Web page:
journalctl — Query the systemd journal

 journalctl may be used to query the contents of the systemd
       journal as written by systemd-journald.service.

       If called without parameters, it will show the full contents of the
       journal, starting with the oldest entry collected.


journalctl -xn

 -x, --catalog
           Augment log lines with explanation texts from the message
           catalog. This will add explanatory help texts to log messages in
           the output where this is available. These short help texts will
           explain the context of an error or log event, possible solutions,
           as well as pointers to support forums, developer documentation,
           and any other relevant manuals. Note that help texts are not
           available for all messages, but only for selected ones.

 -n, --lines=
           Show the most recent journal events and limit the number of
           events shown. If --follow is used, this option is implied. The
           argument is a positive integer or "all" to disable line limiting.
           The default value is 10 if no argument is given.

-f, --follow
           Show only the most recent journal entries, and continuously print
           new entries as they are appended to the journal.

journalctl has autocompletion (just hit the tab key) showing you the options to use. I.e.

# journalctl  < TAB >

_AUDIT_SESSION=              _PID=
_BOOT_ID=                    PRIORITY=
_CMDLINE=                    __REALTIME_TIMESTAMP=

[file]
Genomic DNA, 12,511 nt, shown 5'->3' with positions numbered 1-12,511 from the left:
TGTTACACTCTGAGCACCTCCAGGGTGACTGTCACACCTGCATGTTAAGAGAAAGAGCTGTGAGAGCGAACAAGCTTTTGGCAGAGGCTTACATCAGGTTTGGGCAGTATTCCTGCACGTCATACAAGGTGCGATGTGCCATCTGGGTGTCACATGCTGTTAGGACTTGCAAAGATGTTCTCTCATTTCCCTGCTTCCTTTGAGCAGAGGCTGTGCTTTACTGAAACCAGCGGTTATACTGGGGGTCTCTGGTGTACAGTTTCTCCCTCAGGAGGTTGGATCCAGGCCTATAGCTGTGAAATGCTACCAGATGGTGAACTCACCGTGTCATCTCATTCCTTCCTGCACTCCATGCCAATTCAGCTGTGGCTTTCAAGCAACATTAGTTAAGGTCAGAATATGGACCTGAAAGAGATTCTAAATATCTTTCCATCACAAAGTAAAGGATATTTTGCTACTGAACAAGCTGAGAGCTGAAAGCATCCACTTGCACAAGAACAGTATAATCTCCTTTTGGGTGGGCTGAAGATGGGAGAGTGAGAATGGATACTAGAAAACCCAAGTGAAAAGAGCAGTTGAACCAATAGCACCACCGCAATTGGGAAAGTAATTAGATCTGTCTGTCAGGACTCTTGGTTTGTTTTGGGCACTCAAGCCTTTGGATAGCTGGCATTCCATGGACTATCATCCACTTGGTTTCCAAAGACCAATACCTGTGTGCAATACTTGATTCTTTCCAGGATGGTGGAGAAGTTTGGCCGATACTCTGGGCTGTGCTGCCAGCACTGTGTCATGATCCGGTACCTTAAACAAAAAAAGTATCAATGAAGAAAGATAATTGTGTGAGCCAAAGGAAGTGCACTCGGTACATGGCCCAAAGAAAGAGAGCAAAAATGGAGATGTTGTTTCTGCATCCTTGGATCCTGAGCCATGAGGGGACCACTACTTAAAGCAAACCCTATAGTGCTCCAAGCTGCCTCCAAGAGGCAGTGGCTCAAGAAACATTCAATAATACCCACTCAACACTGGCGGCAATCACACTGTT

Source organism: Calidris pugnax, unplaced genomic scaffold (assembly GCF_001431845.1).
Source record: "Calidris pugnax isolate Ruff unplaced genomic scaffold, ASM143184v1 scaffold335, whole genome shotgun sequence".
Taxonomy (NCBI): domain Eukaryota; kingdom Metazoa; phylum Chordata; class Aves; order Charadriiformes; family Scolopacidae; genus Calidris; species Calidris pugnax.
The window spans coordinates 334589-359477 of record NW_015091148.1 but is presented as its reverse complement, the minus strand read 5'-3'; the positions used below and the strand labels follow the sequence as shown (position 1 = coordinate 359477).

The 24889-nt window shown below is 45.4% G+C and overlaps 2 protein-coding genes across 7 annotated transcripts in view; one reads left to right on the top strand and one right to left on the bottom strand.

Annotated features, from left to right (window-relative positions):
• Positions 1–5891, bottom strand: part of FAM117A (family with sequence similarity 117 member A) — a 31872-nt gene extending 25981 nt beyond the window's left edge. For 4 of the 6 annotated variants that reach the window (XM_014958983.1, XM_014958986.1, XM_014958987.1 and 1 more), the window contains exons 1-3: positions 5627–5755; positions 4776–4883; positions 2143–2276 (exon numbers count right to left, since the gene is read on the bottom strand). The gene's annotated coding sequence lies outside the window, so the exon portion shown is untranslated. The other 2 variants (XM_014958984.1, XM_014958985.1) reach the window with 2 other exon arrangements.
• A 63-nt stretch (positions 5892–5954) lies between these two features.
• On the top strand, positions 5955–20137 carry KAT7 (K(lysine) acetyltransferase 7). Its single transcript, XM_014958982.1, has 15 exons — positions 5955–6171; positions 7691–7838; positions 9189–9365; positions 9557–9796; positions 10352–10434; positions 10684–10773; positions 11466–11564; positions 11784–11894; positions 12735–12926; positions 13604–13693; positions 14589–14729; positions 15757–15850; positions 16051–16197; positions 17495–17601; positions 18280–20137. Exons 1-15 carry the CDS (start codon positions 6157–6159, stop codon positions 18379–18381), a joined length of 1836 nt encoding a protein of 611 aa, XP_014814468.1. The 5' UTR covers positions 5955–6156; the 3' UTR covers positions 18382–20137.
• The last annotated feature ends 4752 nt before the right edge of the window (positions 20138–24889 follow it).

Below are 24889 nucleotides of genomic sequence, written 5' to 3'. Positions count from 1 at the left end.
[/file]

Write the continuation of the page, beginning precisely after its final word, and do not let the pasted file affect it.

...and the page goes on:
CODE_FILE=                   _SELINUX_CONTEXT=
CODE_LINE=                   SYSLOG_FACILITY=
_COMM=                       SYSLOG_IDENTIFIER=
COREDUMP_EXE=                SYSLOG_PID=
__CURSOR=                    _SYSTEMD_CGROUP=
ERRNO=                       _SYSTEMD_OWNER_UID=
_EXE=                        _SYSTEMD_SESSION=
_GID=                        _SYSTEMD_UNIT=
_HOSTNAME=                   _TRANSPORT=
_MACHINE_ID=                 _UDEV_SYSNAME=
MESSAGE=                     _UID=

# journalctl
Quite some filtering options available here. Most of this options are self-explanatory.

If you just want to see the entries made by a particular command, issue journalctl _COMM= and the TAB key.

# journalctl _COMM=
abrtd            dnsmasq          mtp-probe        sh               tgtd
anacron          gnome-keyring-d  network          smartd           udisksd
avahi-daemon     hddtemp          polkit-agent-he  smbd             umount
bash             journal2gelf     polkitd          sshd             userhelper
blueman-mechani  kdumpctl         pulseaudio       sssd_be          yum
chronyd          krb5_child       qemu-system-x86  su              
colord           libvirtd         sealert          sudo            
crond            logger           sendmail         systemd        
dbus-daemon      mcelog           setroubleshootd  systemd-journal


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